How Long Does Gluten Free Italian Bread Keep?
Store this bread in a ziptop bag or wrapped in foil on the counter for a few days. After that it’ll start to stale, like any great bakery bread. It can be refreshed by placing in a 300 degree F, wrapped in foil, for about 15 minutes.
You can also freeze the bread, well wrapped, for about 2 months. Thaw it on the counter, still wrapped, and then refresh it as above.
Can I Substitute Ingredients?
Luckily, this bread is egg free so there’s no worry about subbing eggs. That can be challenging in gluten free baking. As far as dairy free in the flour, see my flour blend page for suggestions. You should be able to swap out the milk with almond, coconut, soy, or other non-dairy milk. For the butter, try non-dairy butter alternative such as Earth Balance.
I can’t wait for ya’ll to make this bread and tell me what you think! I’ve made BLT’s with it for Scott and I and they are the best BLT’s we’ve ever had! (If I have an avocado, I like to make mine into a BLAT (bacon, lettuce, avocado, and tomato). Yum 😋!!! What sandwich would YOU make with this wonderful bread?
Fabulous Gluten Free Italian Bread
- 3 cups plus 3 tbsp (453 g) Kim’s gluten free bread flour blend
- 2 tbsp plus 1 tsp (29 g) granulated sugar
- 2 tsp kosher salt
- 2 tsp rapid rise (instant) yeast
- 2 cups (480 ml) milk
- 4 tbsp (56 g) butter, melted
- In the bowl of a stand mixer, weigh bread flour, sugar, salt, and yeast. Whisk to combine. Using beater blade, turn the mixer on low and slowly pour in the milk and butter. Increase the speed to medium high and beat for about 5 minutes.
- Remove the beater blade and cover the bowl with plastic wrap. Allow to rise for about 2 hours or until doubled in size in a warm-draft free location. Refrigerate for at least 4 hours, but up to 7 days.
- On baking day, remove the dough from the refrigerator and dump it out onto a heavily floured piece of parchment. Add more flour to the top of the dough to coax it into a torpedo or slipper shape (not as long as a baguette, but wider). You can divide the dough into two smaller loaves, if desired. I place the parchment on my pizza peel, but you can also use an overturned baking sheet. Cover with plastic wrap and allow to rise for about a half an hour. It will not double in size, just be slightly puffed.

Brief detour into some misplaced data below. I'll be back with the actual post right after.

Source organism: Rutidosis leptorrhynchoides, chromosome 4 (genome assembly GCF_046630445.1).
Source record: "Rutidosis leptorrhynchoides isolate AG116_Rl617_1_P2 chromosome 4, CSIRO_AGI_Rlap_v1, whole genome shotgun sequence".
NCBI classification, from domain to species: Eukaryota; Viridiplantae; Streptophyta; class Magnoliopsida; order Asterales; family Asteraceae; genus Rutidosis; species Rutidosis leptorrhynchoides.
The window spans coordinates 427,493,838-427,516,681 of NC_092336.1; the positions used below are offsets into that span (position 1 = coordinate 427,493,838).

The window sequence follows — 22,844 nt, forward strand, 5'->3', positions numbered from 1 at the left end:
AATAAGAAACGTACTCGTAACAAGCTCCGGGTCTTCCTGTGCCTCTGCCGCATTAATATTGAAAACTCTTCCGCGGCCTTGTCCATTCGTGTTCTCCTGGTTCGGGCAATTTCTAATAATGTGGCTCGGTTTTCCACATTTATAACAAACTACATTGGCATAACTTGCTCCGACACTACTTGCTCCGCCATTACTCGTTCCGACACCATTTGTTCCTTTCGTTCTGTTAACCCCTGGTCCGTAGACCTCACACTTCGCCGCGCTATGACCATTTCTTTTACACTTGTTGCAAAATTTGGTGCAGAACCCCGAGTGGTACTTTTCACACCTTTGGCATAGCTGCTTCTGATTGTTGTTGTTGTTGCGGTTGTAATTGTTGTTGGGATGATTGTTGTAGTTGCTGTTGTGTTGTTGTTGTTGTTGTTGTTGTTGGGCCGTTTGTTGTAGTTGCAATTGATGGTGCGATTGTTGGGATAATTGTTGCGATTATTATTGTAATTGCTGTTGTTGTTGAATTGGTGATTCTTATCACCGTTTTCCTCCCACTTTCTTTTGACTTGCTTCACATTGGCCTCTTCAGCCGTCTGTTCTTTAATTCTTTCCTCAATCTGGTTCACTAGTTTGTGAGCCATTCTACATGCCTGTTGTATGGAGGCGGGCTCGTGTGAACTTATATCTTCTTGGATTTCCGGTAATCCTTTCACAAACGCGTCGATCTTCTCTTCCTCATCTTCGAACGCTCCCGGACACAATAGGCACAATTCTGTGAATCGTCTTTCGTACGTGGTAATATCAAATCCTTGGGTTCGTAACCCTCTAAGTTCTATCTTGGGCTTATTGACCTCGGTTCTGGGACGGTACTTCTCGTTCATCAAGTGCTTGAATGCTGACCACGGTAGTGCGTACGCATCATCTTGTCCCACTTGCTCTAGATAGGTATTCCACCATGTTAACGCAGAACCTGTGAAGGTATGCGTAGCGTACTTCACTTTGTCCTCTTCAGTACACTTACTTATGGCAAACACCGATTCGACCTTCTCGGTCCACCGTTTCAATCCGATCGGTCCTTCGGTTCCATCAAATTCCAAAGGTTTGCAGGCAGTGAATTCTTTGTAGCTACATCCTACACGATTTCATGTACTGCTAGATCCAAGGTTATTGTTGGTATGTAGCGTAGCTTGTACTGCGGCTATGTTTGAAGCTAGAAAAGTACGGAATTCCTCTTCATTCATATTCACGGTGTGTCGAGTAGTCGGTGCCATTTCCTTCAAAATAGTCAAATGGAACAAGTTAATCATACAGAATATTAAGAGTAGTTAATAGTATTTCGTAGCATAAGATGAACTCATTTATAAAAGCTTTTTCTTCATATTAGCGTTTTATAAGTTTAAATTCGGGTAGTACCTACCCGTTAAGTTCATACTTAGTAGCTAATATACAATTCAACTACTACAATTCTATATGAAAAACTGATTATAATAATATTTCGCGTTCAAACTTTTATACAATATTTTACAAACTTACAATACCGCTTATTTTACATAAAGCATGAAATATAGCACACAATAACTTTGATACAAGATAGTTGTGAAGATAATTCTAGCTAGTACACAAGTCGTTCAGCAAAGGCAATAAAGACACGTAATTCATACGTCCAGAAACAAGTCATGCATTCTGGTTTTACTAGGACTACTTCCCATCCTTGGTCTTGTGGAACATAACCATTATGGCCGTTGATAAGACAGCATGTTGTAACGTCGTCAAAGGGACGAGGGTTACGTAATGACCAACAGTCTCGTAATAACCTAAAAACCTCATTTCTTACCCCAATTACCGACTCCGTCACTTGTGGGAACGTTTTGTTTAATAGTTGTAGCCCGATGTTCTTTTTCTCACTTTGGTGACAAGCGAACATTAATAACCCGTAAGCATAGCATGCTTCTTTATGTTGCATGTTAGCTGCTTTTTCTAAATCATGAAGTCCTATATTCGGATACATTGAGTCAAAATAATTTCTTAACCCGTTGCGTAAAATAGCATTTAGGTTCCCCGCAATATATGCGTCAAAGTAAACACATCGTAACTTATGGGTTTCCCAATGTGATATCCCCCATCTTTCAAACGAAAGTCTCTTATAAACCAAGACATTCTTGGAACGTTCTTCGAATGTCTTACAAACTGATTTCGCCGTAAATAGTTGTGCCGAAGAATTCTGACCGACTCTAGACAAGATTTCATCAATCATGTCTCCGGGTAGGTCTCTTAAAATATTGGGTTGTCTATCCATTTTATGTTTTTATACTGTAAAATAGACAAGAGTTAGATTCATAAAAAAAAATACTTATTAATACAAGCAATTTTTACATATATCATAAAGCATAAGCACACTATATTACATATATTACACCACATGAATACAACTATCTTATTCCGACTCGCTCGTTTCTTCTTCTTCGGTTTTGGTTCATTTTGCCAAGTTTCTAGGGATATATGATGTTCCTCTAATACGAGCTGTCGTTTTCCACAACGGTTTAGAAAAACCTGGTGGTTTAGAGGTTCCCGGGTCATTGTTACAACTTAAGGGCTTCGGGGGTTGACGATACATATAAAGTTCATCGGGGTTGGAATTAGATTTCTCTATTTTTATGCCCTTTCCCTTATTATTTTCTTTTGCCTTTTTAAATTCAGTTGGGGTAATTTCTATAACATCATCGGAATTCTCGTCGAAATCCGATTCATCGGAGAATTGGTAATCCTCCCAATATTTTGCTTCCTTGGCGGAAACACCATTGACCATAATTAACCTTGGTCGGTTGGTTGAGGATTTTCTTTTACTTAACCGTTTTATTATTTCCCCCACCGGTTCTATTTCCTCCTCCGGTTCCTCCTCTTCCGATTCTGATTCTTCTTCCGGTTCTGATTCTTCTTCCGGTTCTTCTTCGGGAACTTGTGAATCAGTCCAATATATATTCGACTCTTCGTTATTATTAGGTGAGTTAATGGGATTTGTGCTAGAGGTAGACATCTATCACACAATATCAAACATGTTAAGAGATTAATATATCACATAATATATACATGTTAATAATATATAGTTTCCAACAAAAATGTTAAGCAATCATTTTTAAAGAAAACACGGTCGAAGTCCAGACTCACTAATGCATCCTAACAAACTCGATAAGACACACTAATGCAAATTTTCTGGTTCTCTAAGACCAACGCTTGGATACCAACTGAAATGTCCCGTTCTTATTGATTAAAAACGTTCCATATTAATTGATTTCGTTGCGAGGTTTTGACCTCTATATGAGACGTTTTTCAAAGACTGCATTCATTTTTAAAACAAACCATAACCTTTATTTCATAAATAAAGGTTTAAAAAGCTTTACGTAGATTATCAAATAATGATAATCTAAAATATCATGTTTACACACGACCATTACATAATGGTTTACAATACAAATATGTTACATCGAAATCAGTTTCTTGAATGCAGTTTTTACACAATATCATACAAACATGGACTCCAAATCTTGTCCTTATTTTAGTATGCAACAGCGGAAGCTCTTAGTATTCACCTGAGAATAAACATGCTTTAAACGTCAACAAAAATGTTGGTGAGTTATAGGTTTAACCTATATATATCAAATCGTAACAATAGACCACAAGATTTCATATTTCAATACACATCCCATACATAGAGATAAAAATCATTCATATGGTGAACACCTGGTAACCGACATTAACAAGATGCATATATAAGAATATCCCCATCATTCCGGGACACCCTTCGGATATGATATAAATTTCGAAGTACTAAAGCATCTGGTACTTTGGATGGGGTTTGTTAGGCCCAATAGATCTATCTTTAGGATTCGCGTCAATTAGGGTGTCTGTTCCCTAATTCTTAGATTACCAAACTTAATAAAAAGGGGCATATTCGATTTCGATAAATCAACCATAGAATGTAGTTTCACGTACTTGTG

- While the bread is rising, place a baking steel (or baking stone) on the middle rack of the oven and a shallow baking pan (such as a broiler pan) on the rack below it. Preheat the oven to 450° F. If you like the flour on your dough as it bakes, leave it on. If not, carefully brush off the extra flour, being careful not to deflate the dough. If desired, brush the dough with a little melted butter.
- Using a pizza peel or overturned baking sheet, slide the bread, parchment and all, onto baking steel (or stone). Immediately add one cup of hot tap water to broiler pan and quickly shut the oven door. Alternatively, you may drop a couple ice cubes on the bottom of your oven to create steam.
- Bake for about 30-35 minutes, or until you begin to smell the bread and it springs back when lightly touched. If the top is getting too dark, cover the bread with aluminum foil.
- Remove from the oven and brush again with melted butter, if desired. Allow it to cool on wire rack before cutting. The crust will soften as it cools.
This bread was originally posted on March 27, 2019 and has been updated with a video, several new tips, and an updated recipe.